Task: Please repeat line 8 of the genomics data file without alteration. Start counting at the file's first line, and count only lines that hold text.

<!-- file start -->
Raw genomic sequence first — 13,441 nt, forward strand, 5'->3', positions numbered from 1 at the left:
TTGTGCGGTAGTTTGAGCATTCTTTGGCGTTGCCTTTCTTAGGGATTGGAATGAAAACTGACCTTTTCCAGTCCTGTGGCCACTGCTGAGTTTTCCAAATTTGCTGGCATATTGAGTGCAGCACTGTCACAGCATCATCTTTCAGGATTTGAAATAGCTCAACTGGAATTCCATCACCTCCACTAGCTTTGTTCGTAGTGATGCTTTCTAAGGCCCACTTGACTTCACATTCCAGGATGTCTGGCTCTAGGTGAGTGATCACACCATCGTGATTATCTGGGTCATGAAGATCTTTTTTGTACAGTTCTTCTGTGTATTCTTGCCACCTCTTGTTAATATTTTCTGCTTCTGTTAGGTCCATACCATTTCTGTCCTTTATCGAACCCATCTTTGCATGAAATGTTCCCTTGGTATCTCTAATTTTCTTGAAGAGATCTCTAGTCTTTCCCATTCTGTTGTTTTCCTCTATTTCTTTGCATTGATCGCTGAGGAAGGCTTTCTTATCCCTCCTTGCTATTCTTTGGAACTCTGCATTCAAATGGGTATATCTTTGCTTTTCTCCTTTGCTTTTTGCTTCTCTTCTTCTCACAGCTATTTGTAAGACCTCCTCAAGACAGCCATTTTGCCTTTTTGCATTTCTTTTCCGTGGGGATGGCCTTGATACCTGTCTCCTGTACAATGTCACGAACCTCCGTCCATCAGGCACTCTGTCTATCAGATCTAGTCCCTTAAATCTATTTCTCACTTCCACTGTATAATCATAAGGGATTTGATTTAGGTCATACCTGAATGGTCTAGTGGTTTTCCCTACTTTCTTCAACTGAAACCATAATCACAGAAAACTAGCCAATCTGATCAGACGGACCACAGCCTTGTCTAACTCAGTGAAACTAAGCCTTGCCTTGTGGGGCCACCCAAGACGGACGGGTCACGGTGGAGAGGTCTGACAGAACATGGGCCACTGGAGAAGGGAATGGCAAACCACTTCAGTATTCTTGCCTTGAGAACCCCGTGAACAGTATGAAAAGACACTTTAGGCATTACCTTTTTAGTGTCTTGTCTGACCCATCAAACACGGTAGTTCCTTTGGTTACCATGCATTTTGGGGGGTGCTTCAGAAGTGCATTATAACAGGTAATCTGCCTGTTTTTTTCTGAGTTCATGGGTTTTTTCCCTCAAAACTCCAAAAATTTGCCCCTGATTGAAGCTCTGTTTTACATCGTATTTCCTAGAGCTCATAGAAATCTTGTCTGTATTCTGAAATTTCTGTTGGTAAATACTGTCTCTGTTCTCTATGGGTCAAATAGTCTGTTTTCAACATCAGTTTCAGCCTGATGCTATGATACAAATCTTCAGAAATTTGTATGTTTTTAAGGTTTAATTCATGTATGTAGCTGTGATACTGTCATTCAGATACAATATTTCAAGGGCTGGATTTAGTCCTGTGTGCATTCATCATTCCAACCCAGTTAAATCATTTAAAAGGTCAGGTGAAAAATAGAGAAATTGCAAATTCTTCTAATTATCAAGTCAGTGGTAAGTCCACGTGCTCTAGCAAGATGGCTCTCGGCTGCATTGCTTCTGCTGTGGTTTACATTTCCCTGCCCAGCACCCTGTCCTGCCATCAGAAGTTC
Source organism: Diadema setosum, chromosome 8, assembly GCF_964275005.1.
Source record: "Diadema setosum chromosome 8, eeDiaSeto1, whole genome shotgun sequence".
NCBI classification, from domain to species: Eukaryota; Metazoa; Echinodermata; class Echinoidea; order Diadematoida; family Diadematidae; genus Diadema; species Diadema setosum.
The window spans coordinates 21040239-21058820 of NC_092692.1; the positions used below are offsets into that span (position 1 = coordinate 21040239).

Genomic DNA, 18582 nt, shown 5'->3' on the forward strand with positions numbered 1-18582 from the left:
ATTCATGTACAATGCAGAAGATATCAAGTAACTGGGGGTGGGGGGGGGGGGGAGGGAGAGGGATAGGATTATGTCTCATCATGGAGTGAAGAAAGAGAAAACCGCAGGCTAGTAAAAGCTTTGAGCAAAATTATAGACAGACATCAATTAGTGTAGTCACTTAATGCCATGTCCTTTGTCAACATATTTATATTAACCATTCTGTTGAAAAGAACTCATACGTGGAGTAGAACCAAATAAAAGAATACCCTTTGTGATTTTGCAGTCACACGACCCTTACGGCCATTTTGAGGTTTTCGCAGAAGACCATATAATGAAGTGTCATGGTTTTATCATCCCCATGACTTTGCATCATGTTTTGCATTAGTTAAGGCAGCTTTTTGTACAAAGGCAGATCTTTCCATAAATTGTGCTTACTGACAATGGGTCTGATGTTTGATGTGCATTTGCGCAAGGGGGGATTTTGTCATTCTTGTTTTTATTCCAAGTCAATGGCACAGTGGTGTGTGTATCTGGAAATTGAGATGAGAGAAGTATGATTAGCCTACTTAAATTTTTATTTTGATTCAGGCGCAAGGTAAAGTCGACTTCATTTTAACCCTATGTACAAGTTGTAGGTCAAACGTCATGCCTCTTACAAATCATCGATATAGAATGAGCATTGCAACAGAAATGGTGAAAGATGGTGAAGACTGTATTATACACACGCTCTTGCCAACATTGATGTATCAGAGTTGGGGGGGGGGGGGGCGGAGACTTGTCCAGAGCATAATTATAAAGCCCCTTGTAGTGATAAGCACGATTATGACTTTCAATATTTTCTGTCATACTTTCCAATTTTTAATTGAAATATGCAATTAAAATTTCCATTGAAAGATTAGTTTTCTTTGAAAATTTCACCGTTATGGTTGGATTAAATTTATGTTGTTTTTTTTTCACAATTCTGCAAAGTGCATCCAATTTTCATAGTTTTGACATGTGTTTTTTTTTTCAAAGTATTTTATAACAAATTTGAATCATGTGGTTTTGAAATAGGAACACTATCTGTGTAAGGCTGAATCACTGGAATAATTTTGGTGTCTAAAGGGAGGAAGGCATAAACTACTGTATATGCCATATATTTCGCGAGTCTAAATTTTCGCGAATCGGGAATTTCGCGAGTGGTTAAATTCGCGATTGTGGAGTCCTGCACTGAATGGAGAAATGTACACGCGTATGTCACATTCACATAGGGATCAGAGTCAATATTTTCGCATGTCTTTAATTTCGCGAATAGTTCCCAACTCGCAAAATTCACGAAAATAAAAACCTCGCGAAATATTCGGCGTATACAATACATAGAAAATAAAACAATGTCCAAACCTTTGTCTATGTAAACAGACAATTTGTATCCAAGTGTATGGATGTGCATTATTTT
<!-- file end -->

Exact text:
ATTCATGTACAATGCAGAAGATATCAAGTAACTGGGGGTGGGGGGGGGGGGGAGGGAGAGGGATAGGATTATGTCTCATCATGGAGTGAAGAAAGAGAAAACCGCAGGCTAGTAAAAGCTTTGAGCAAAATTATAGACAGACATCAATTAGTGTAGTCACTTAATGCCATGTCCTTTGTCAACATATTTATATTAACCATTCTGTTGAAAAGAACTCATACGTGGAGTAGAACCAAATAAAAGAATACCCTTTGTGATTTTGCAGTCACACGACCCTTACGGCCATTTTGAGGTTTTCGCAGAAGACCATATAATGAAGTGTCATGGTTTTATCATCCCCATGACTTTGCATCATGTTTTGCATTAGTTAAGGCAGCTTTTTGTACAAAGGCAGATCTTTCCATAAATTGTGCTTACTGACAATGGGTCTGATGTTTGATGTGCATTTGCGCAAGGGGGGATTTTGTCATTCTTGTTTTTATTCCAAGTCAATGGCACAGTGGTGTGTGTATCTGGAAATTGAGATGAGAGAAGTATGATTAGCCTACTTAAATTTTTATTTTGATTCAGGCGCAAGGTAAAGTCGACTTCATTTTAACCCTATGTACAAGTTGTAGGTCAAACGTCATGCCTCTTACAAATCATCGATATAGAATGAGCATTGCAACAGAAATGGTGAAAGATGGTGAAGACTGTATTATACACACGCTCTTGCCAACATTGATGTATCAGAGTTGGGGGGGGGGGGGGCGGAGACTTGTCCAGAGCATAATTATAAAGCCCCTTGTAGTGATAAGCACGATTATGACTTTCAATATTTTCTGTCATACTTTCCAATTTTTAATTGAAATATGCAATTAAAATTTCCATTGAAAGATTAGTTTTCTTTGAAAATTTCACCGTTATGGTTGGATTAAATTTATGTTGTTTTTTTTTCACAATTCTGCAAAGTGCATCCAATTTTCATAGTTTTGACATGTGTTTTTTTTTTCAAAGTATTTTATAACAAATTTGAATCATGTGGTTTTGAAATAGGAACACTATCTGTGTAAGGCTGAATCACTGGAATAATTTTGGTGTCTAAAGGGAGGAAGGCATAAACTACTGTATATGCCATATATTTCGCGAGTCTAAATTTTCGCGAATCGGGAATTTCGCGAGTGGTTAAATTCGCGATTGTGGAGTCCTGCACTGAATGGAGAAATGTACACGCGTATGTCACATTCACATAGGGATCAGAGTCAATATTTTCGCATGTCTTTAATTTCGCGAATAGTTCCCAACTCGCAAAATTCACGAAAATAAAAACCTCGCGAAATATTCGGCGTATACAATACATAGAAAATAAAACAATGTCCAAACCTTTGTCTATGTAAACAGACAATTTGTATCCAAGTGTATGGATGTGCATTATTTT